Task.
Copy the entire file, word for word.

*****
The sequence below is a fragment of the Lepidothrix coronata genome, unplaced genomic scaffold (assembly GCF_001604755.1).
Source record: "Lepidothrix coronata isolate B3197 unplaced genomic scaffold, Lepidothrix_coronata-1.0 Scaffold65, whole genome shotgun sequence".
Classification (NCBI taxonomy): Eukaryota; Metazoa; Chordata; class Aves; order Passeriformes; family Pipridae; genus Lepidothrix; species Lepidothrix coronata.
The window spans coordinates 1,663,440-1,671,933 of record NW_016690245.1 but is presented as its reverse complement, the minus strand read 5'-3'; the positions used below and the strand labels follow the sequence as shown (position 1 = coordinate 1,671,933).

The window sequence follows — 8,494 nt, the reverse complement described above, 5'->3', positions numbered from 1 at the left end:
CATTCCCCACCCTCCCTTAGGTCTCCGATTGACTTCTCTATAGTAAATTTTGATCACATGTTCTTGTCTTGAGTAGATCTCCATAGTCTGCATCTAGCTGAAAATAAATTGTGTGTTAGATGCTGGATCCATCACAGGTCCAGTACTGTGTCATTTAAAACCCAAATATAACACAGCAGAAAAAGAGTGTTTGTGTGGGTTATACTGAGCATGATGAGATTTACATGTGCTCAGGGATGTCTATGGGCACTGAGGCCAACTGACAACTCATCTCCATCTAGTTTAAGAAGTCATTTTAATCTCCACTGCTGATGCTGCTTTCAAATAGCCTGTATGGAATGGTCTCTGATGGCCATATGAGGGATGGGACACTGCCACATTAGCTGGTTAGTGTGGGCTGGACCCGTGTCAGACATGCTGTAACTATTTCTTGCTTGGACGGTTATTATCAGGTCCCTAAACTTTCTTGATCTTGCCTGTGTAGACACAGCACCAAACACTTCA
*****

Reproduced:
The sequence below is a fragment of the Lepidothrix coronata genome, unplaced genomic scaffold (assembly GCF_001604755.1).
Source record: "Lepidothrix coronata isolate B3197 unplaced genomic scaffold, Lepidothrix_coronata-1.0 Scaffold65, whole genome shotgun sequence".
Classification (NCBI taxonomy): Eukaryota; Metazoa; Chordata; class Aves; order Passeriformes; family Pipridae; genus Lepidothrix; species Lepidothrix coronata.
The window spans coordinates 1,663,440-1,671,933 of record NW_016690245.1 but is presented as its reverse complement, the minus strand read 5'-3'; the positions used below and the strand labels follow the sequence as shown (position 1 = coordinate 1,671,933).

The window sequence follows — 8,494 nt, the reverse complement described above, 5'->3', positions numbered from 1 at the left end:
CATTCCCCACCCTCCCTTAGGTCTCCGATTGACTTCTCTATAGTAAATTTTGATCACATGTTCTTGTCTTGAGTAGATCTCCATAGTCTGCATCTAGCTGAAAATAAATTGTGTGTTAGATGCTGGATCCATCACAGGTCCAGTACTGTGTCATTTAAAACCCAAATATAACACAGCAGAAAAAGAGTGTTTGTGTGGGTTATACTGAGCATGATGAGATTTACATGTGCTCAGGGATGTCTATGGGCACTGAGGCCAACTGACAACTCATCTCCATCTAGTTTAAGAAGTCATTTTAATCTCCACTGCTGATGCTGCTTTCAAATAGCCTGTATGGAATGGTCTCTGATGGCCATATGAGGGATGGGACACTGCCACATTAGCTGGTTAGTGTGGGCTGGACCCGTGTCAGACATGCTGTAACTATTTCTTGCTTGGACGGTTATTATCAGGTCCCTAAACTTTCTTGATCTTGCCTGTGTAGACACAGCACCAAACACTTCA